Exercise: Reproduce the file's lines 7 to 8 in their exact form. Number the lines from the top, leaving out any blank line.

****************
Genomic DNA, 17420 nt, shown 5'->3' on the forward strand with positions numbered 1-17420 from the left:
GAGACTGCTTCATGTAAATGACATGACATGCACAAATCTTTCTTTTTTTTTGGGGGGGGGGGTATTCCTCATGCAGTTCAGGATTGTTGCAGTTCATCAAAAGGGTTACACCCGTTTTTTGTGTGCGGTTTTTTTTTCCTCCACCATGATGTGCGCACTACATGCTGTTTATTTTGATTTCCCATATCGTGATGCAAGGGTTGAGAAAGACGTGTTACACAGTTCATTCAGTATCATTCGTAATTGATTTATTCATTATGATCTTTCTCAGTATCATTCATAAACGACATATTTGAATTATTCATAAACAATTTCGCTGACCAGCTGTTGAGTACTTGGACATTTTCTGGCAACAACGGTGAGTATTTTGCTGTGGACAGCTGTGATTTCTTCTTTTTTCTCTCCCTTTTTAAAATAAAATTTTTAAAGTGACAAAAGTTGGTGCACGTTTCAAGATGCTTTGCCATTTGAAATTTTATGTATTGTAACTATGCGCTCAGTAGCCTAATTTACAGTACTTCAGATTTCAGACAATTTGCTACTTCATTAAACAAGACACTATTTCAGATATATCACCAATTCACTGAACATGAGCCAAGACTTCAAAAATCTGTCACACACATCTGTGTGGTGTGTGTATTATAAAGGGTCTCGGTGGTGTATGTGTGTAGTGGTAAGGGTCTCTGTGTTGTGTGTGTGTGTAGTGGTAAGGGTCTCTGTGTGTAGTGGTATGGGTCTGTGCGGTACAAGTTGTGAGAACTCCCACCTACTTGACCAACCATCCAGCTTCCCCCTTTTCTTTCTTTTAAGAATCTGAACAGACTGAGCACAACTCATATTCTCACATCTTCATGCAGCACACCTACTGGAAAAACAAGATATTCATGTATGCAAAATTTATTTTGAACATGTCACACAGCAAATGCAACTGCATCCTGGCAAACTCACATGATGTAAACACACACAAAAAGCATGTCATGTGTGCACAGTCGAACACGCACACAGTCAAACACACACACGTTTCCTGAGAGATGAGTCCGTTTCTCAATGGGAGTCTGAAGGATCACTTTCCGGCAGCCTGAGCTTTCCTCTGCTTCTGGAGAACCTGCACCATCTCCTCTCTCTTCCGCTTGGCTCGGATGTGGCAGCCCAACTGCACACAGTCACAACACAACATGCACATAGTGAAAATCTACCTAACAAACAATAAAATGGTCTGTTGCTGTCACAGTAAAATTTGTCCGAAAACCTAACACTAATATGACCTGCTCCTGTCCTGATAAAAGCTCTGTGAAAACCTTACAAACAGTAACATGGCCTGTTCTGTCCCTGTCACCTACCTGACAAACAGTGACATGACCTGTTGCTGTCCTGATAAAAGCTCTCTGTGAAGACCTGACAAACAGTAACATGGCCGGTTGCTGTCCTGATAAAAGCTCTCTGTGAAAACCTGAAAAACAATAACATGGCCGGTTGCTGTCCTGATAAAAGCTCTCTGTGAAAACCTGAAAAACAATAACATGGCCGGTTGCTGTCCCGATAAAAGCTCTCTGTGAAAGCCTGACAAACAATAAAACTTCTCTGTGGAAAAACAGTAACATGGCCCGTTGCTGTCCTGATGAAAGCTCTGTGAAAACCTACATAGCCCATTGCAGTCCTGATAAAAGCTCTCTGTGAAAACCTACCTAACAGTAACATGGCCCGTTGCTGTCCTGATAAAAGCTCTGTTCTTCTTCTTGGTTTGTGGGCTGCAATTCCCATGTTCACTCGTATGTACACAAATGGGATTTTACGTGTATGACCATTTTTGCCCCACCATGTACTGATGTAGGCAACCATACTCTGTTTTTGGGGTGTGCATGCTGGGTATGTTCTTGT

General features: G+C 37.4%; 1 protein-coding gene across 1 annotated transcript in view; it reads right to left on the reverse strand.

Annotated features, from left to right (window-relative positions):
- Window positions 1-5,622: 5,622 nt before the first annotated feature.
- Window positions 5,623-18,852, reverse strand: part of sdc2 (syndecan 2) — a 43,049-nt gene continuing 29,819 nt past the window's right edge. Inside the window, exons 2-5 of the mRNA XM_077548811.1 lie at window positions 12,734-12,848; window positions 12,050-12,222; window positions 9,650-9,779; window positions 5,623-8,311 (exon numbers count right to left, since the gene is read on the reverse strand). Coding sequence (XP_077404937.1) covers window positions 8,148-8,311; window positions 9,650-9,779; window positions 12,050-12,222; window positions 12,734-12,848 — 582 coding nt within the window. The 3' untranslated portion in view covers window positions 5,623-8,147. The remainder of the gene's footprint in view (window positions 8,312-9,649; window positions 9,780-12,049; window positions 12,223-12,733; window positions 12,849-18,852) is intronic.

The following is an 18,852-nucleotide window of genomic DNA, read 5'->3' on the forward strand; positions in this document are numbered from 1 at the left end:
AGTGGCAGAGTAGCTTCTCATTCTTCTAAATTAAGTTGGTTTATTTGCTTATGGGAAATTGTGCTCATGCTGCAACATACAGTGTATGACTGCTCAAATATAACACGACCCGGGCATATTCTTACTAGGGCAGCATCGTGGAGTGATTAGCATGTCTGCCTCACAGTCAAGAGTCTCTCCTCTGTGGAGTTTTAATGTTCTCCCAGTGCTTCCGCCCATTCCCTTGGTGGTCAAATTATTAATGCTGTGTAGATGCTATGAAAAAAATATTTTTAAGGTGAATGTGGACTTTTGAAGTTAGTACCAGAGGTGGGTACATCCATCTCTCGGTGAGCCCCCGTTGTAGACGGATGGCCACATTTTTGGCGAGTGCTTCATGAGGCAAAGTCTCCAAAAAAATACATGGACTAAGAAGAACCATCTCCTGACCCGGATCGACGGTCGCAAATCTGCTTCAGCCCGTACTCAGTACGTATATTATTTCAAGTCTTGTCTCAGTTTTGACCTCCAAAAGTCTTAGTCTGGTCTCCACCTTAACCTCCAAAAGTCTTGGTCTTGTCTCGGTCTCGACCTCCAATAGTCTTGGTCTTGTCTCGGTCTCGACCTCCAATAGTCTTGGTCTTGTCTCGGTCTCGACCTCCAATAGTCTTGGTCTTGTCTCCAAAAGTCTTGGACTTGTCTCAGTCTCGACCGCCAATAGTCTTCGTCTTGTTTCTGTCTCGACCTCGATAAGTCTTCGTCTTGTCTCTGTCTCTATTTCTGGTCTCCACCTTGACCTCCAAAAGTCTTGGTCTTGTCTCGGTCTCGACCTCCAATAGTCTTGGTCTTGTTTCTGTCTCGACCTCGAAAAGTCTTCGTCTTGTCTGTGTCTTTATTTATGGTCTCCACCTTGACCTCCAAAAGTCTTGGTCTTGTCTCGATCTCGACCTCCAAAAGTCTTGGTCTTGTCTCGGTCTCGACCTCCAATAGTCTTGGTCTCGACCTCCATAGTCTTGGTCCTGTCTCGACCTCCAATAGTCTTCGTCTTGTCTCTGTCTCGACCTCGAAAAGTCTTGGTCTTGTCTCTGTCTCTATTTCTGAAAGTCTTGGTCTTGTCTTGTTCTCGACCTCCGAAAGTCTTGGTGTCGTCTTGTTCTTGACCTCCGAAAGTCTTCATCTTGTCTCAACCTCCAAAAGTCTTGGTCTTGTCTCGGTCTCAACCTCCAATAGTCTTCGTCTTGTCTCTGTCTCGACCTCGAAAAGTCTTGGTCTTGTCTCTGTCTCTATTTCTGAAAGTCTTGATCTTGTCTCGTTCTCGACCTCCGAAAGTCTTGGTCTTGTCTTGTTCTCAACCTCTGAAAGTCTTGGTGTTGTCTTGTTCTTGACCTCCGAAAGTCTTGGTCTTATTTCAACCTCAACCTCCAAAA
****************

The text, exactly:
The following is an 18,852-nucleotide window of genomic DNA, read 5'->3' on the forward strand; positions in this document are numbered from 1 at the left end:
AGTGGCAGAGTAGCTTCTCATTCTTCTAAATTAAGTTGGTTTATTTGCTTATGGGAAATTGTGCTCATGCTGCAACATACAGTGTATGACTGCTCAAATATAACACGACCCGGGCATATTCTTACTAGGGCAGCATCGTGGAGTGATTAGCATGTCTGCCTCACAGTCAAGAGTCTCTCCTCTGTGGAGTTTTAATGTTCTCCCAGTGCTTCCGCCCATTCCCTTGGTGGTCAAATTATTAATGCTGTGTAGATGCTATGAAAAAAATATTTTTAAGGTGAATGTGGACTTTTGAAGTTAGTACCAGAGGTGGGTACATCCATCTCTCGGTGAGCCCCCGTTGTAGACGGATGGCCACATTTTTGGCGAGTGCTTCATGAGGCAAAGTCTCCAAAAAAATACATGGACTAAGAAGAACCATCTCCTGACCCGGATCGACGGTCGCAAATCTGCTTCAGCCCGTACTCAGTACGTATATTATTTCAAGTCTTGTCTCAGTTTTGACCTCCAAAAGTCTTAGTCTGGTCTCCACCTTAACCTCCAAAAGTCTTGGTCTTGTCTCGGTCTCGACCTCCAATAGTCTTGGTCTTGTCTCGGTCTCGACCTCCAATAGTCTTGGTCTTGTCTCGGTCTCGACCTCCAATAGTCTTGGTCTTGTCTCCAAAAGTCTTGGACTTGTCTCAGTCTCGACCGCCAATAGTCTTCGTCTTGTTTCTGTCTCGACCTCGATAAGTCTTCGTCTTGTCTCTGTCTCTATTTCTGGTCTCCACCTTGACCTCCAAAAGTCTTGGTCTTGTCTCGGTCTCGACCTCCAATAGTCTTGGTCTTGTTTCTGTCTCGACCTCGAAAAGTCTTCGTCTTGTCTGTGTCTTTATTTATGGTCTCCACCTTGACCTCCAAAAGTCTTGGTCTTGTCTCGATCTCGACCTCCAAAAGTCTTGGTCTTGTCTCGGTCTCGACCTCCAATAGTCTTGGTCTCGACCTCCATAGTCTTGGTCCTGTCTCGACCTCCAATAGTCTTCGTCTTGTCTCTGTCTCGACCTCGAAAAGTCTTGGTCTTGTCTCTGTCTCTATTTCTGAAAGTCTTGGTCTTGTCTTGTTCTCGACCTCCGAAAGTCTTGGTGTCGTCTTGTTCTTGACCTCCGAAAGTCTTCATCTTGTCTCAACCTCCAAAAGTCTTGGTCTTGTCTCGGTCTCAACCTCCAATAGTCTTCGTCTTGTCTCTGTCTCGACCTCGAAAAGTCTTGGTCTTGTCTCTGTCTCTATTTCTGAAAGTCTTGATCTTGTCTCGTTCTCGACCTCCGAAAGTCTTGGTCTTGTCTTGTTCTCAACCTCTGAAAGTCTTGGTGTTGTCTTGTTCTTGACCTCCGAAAGTCTTGGTCTTATTTCAACCTCAACCTCCAAAA